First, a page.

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Empirical research also got going in the 1940s and 1950s on the stratification of social classes in general. A lot of this research might be called an effort to soften the class model: to show, for example, that there is a continuum among occupations ranked by prestige. This eliminates class boundaries and thereby presumably does away with class conflict, at the same time that it shifts attention away from economic interests and towards the subjective or cultural differences among individuals. Another popular form of stratification research has concentrated on social mobility, which focuses on the extent to which social class membership is not permanent, especially between generations.

Nevertheless social' class positions exist, however long people may happen to be in any one of them. During the time they are there, class positions exert a powerful influence on the way people think and behave. Economic inequalities still exist, even if we avert our faces from them to look at prestige or mobility. And as organizational analysis has already shown us, there is a continual struggle for advantage among occupants of different sorts of positions. The key question is: What is the nature of the dividing lines? Given that there are all sorts of organizational factions and that gradations of prestige can become fairly minute, is there nevertheless a basic line of cleavage that strongly affects what people will do?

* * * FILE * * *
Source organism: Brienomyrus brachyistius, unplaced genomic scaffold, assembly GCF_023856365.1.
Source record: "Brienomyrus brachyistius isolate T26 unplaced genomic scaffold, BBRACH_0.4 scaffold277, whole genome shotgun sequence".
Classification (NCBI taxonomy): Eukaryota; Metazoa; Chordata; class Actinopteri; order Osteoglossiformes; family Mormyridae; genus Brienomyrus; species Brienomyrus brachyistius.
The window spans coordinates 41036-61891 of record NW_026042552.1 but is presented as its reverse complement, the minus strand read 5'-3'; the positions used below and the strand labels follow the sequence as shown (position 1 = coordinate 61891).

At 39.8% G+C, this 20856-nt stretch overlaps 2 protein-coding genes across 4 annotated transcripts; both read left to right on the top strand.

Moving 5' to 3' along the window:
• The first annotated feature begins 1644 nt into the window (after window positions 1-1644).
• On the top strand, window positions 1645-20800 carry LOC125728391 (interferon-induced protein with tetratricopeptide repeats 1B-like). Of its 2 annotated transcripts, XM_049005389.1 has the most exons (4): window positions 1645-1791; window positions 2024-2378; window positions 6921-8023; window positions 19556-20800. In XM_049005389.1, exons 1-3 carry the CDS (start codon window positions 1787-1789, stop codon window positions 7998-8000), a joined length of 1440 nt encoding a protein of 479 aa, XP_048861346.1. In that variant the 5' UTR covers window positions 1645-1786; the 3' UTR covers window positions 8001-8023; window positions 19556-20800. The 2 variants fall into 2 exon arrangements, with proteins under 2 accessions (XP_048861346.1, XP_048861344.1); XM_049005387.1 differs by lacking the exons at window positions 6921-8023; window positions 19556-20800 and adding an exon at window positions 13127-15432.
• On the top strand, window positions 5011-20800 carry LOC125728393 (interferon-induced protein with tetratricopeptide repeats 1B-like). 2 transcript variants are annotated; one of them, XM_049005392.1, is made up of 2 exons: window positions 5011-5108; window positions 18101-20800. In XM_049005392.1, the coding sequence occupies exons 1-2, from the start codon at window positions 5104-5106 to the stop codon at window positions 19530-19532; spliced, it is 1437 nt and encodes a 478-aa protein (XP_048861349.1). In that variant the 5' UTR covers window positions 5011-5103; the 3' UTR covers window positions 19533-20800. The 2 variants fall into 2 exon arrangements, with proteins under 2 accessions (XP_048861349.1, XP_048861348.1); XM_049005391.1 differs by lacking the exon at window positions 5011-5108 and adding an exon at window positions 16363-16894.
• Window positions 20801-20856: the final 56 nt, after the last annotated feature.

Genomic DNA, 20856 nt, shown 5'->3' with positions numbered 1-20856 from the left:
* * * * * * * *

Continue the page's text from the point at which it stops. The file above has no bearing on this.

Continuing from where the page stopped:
In the late 1950s and the 1960s, a position emerged that


arrived at some consensus on just such a crucial factor. It did not turn out to be economic property per se. Inside the complex bureaucracies of modern society, the main social dividing line has been between workers and managers. These groups belong to different networks, have different cultures and outlooks, and engage in struggles with each other. But the managers, especially at the middle levels, are not actually property owners at all, but only administrative labor. Conversely, small independent businesses (like plumbers, electricians, and so on) are in many respects more similar to workers than they are to big business owners. The German sociologist Ralf Dahrendorf proposed a revision of Marx to deal with these anomalies. The major class dividing line is between power groups, between those who give orders and those who take orders. Sometimes property may be the basis of power: in those cases power classes coincide with economic classes. This was the situation observed by Marx and Engels in the early 1800s that had mislead them into thinking that property was the basis of class conflict. Instead of property, Dahrendorf proposed that power divisions are more fundamental.

Dahrendorf's position generated a self-conscious tradition of conflict theory that is more general than Marxism, although it includes Marxism as one of its intellectual predecessors. Dahrendorf took the Marx Engels conception of class and generalized it in a Weberian direction, making Weber's conception of power conflict more basic. In my opinion, this is a strategically important move for several reasons. As we have seen, Weber's theory of power conflict connects directly with the theory of organizations because it is in organizations that power is mobilized. Furthermore it enables us to bring what has been learned in organizational analysis into the service of a theory of social classes. Organizations and classes are just different ways of slicing up the same social reality; classes always have their basis as parts of some organizations, and organizations create classes and class conflicts.